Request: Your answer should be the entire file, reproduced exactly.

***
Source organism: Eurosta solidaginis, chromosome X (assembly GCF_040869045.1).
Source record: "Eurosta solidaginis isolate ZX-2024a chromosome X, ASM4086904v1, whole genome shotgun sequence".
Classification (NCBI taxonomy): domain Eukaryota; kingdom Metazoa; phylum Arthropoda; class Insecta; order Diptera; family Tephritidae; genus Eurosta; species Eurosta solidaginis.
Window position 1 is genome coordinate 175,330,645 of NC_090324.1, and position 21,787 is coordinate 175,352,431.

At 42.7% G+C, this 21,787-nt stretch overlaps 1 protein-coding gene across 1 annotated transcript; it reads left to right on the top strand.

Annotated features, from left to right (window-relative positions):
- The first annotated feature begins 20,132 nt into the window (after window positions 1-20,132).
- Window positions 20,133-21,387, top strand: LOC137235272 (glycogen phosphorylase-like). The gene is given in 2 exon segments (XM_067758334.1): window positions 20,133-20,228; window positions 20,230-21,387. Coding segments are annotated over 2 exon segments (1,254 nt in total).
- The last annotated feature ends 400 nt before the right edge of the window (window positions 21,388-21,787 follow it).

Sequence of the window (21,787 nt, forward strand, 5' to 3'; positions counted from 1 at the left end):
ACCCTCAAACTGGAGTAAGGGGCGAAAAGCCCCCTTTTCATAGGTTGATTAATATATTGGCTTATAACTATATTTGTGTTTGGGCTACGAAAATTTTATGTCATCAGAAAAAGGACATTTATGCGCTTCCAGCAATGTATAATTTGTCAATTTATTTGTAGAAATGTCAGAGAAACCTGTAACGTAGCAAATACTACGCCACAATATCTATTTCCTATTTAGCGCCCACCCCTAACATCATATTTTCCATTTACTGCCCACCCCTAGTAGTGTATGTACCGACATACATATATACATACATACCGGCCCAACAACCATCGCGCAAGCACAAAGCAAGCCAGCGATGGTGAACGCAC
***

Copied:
Source organism: Eurosta solidaginis, chromosome X (assembly GCF_040869045.1).
Source record: "Eurosta solidaginis isolate ZX-2024a chromosome X, ASM4086904v1, whole genome shotgun sequence".
Classification (NCBI taxonomy): domain Eukaryota; kingdom Metazoa; phylum Arthropoda; class Insecta; order Diptera; family Tephritidae; genus Eurosta; species Eurosta solidaginis.
Window position 1 is genome coordinate 175,330,645 of NC_090324.1, and position 21,787 is coordinate 175,352,431.

At 42.7% G+C, this 21,787-nt stretch overlaps 1 protein-coding gene across 1 annotated transcript; it reads left to right on the top strand.

Annotated features, from left to right (window-relative positions):
- The first annotated feature begins 20,132 nt into the window (after window positions 1-20,132).
- Window positions 20,133-21,387, top strand: LOC137235272 (glycogen phosphorylase-like). The gene is given in 2 exon segments (XM_067758334.1): window positions 20,133-20,228; window positions 20,230-21,387. Coding segments are annotated over 2 exon segments (1,254 nt in total).
- The last annotated feature ends 400 nt before the right edge of the window (window positions 21,388-21,787 follow it).

Sequence of the window (21,787 nt, forward strand, 5' to 3'; positions counted from 1 at the left end):
ACCCTCAAACTGGAGTAAGGGGCGAAAAGCCCCCTTTTCATAGGTTGATTAATATATTGGCTTATAACTATATTTGTGTTTGGGCTACGAAAATTTTATGTCATCAGAAAAAGGACATTTATGCGCTTCCAGCAATGTATAATTTGTCAATTTATTTGTAGAAATGTCAGAGAAACCTGTAACGTAGCAAATACTACGCCACAATATCTATTTCCTATTTAGCGCCCACCCCTAACATCATATTTTCCATTTACTGCCCACCCCTAGTAGTGTATGTACCGACATACATATATACATACATACCGGCCCAACAACCATCGCGCAAGCACAAAGCAAGCCAGCGATGGTGAACGCAC